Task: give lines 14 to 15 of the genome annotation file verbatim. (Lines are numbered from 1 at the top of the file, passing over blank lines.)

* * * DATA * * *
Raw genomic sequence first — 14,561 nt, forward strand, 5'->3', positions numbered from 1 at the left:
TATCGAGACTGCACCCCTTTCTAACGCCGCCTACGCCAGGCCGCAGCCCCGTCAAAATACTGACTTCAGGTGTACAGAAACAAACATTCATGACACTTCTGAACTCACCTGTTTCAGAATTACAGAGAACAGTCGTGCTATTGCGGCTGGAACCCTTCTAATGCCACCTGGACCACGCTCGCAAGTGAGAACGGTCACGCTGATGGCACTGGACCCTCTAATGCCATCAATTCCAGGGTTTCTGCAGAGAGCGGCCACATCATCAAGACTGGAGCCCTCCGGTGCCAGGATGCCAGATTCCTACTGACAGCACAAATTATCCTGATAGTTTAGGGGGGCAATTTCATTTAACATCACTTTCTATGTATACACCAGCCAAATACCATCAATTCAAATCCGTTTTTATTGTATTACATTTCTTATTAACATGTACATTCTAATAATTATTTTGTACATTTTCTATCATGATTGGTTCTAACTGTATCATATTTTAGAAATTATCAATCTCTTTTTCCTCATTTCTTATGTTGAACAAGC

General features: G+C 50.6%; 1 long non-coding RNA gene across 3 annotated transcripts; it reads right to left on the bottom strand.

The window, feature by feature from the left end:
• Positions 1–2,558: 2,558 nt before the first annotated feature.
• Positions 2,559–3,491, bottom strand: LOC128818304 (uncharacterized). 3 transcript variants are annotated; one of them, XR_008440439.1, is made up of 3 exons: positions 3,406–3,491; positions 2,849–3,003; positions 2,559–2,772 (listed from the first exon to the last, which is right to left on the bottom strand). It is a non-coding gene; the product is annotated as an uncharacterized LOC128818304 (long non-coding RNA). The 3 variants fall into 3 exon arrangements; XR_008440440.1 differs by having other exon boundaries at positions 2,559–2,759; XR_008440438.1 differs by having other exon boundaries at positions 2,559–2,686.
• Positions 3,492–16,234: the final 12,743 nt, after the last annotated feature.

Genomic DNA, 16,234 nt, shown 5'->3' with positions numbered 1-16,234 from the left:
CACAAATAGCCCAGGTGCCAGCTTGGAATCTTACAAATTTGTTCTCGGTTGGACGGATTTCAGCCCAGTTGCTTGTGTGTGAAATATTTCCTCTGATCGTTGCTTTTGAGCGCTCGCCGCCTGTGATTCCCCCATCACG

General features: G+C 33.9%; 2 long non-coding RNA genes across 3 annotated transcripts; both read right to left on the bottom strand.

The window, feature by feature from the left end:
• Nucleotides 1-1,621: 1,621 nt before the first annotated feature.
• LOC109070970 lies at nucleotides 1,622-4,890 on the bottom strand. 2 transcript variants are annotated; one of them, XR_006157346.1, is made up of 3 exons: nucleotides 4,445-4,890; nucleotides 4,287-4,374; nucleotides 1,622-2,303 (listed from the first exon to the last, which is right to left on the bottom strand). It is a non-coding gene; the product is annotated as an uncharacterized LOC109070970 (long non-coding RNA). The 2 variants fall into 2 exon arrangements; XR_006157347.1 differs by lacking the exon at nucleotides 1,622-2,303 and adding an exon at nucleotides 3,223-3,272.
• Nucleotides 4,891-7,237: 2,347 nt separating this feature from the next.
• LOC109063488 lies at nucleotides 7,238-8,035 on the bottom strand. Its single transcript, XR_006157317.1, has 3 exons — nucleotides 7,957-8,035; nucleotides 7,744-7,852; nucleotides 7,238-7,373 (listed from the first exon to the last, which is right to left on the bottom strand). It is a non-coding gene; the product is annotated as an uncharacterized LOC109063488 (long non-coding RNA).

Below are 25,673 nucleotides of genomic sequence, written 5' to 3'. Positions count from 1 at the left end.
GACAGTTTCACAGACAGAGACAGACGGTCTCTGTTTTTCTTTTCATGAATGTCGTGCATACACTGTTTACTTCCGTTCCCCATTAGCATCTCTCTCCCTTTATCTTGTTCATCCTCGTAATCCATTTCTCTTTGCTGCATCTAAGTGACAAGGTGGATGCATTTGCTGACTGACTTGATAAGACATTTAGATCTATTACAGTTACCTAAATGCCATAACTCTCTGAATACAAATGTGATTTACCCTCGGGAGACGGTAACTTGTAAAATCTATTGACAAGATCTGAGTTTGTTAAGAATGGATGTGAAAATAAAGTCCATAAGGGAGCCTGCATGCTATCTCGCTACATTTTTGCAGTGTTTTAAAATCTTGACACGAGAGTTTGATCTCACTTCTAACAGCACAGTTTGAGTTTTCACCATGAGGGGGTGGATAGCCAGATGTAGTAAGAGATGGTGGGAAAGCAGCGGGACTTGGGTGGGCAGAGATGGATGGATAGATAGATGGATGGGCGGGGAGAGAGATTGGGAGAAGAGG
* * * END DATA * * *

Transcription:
• Nucleotides 4,891-7,237: 2,347 nt separating this feature from the next.
• LOC109063488 lies at nucleotides 7,238-8,035 on the bottom strand. Its single transcript, XR_006157317.1, has 3 exons — nucleotides 7,957-8,035; nucleotides 7,744-7,852; nucleotides 7,238-7,373 (listed from the first exon to the last, which is right to left on the bottom strand). It is a non-coding gene; the product is annotated as an uncharacterized LOC109063488 (long non-coding RNA).